- The Washington Times - Thursday, November 5, 2015

The House approved a $325 billion highway bill Thursday that authorizes six years of road and transit projects, but only pays for the first three years’ worth, as new Speaker Paul Ryan scored his first major piece of legislation.

Lawmakers debated more than 100 amendments over the last three days as an early down payment on Mr. Ryan’s pledge of a more open process in the House. And the process appeared to pay off, with an overwhelming 363-64 vote to approve the bill.

“This is a good start. It’s a glimpse of how we should be doing the people’s business,” Mr. Ryan said at his weekly press conference.

Senators have passed a different version, and the two sides now must meet to hammer out a compromise along with the White House, which has called for even more funding to fix crumbling bridges and neglected roads.

Only six Democrats opposed the bill, while 58 Republicans voted “no,” including many hard-right members who objected to provisions attached to the legislation that revive the federal Export-Import Bank, a controversial New Deal-era agency that finances the sale of U.S. goods overseas. Its charter lapsed on June 30.

The White House has made the bank, known as “Ex-Im,” a priority, and was happy it was part of the legislation — though officials panned the rest of the bill.

“There continues to be significant room for improvement. And we’re hopeful that the impending conference between the Senate and the House to reconcile the differences in that bill will provide an important opportunity for strengthening this critical piece of legislation,” White House press secretary Josh Earnest said.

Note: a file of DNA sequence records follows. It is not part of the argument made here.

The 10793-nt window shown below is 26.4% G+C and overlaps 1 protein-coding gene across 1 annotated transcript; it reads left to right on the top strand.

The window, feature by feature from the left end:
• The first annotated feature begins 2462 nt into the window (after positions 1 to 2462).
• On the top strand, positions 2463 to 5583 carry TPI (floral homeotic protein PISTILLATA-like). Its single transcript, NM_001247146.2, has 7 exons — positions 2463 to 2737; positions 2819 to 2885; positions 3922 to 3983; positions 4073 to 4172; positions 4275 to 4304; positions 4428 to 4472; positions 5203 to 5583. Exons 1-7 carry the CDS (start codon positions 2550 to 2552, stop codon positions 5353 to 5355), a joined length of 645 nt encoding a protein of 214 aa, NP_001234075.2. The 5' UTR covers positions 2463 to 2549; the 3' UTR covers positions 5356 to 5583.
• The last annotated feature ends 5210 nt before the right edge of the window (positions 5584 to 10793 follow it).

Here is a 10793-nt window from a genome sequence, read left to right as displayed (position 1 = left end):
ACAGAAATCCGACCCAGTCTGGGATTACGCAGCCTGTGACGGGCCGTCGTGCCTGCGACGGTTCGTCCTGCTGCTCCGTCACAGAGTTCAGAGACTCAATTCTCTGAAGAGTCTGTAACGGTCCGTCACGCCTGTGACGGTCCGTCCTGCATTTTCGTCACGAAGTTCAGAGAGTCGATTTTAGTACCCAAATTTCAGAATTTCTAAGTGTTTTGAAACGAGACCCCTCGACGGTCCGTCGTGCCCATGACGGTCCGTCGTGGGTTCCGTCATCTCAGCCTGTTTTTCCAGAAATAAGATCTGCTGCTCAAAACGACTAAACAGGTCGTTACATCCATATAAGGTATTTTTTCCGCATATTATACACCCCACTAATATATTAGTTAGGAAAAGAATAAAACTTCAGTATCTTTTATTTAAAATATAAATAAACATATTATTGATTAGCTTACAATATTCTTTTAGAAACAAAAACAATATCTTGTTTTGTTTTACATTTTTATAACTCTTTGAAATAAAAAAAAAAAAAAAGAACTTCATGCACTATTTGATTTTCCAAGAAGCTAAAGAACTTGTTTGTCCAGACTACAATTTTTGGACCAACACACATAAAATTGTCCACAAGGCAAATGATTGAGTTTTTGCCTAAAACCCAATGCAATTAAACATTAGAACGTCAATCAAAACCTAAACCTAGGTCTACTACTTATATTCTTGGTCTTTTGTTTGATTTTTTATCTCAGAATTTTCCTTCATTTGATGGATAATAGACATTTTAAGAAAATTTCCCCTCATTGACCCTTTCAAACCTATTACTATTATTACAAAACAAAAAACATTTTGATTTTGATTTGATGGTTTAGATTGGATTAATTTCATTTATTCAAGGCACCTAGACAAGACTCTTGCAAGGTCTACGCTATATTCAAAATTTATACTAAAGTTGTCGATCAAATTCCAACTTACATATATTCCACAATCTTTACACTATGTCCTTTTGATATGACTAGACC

Congress hasn’t passed a multiyear highway bill since 2005. That one expired in 2009, and Congress has passed a series of short-term extensions since then.

The latest patch expires Nov. 20, so Congress is scrambling to complete its multiyear bill by Thanksgiving and give states the assurance they need to conduct long-range planning.

“Today the House voted to give our infrastructure and our economy a much-needed shot in the arm,” said Transportation Committee Chairman Bill Shuster, the Pennsylvania Republican who authored the bill with ranking member Rep. Peter A. DeFazio of Oregon, the ranking Democrat on the panel.

The bill authorizes six years of projects but only pays for half of that period, relying on revenue from the federal gas tax and a mix of other fees and cuts the Senate cobbled together when it passed its own highway bill in July.

Mr. Shuster has said conference negotiators will try to free up funding for the latter years, potentially through a one-time tax on business income brought back to the U.S. to close the gap between anticipated roads spending and what the federal gas tax brings in.

Democrats grumbled about some of the existing offsets this week, such as allowing the IRS to use private debt collectors.

They also wanted to vote on raising the gas tax 15 cents, to 33.4 cents per gallon, but said the GOP blocked them from offering the amendment.

Democrats did, however, praise a faction of Republicans for helping them reject amendments that could have hampered their efforts to revive the export bank.

The Senate previously voted to reauthorize the bank as part of its highway debate, though Majority Leader Mitch McConnell, Kentucky Republican, had been reluctant to bring up a standalone measure that passed the House after a majority of the chamber signed a discharge petition to force it onto the floor.

The political action arm of The Heritage Foundation and other conservative groups had urged lawmakers to vote against the highway bill, saying it relied on funding gimmicks and that Ex-Im should stay dead.

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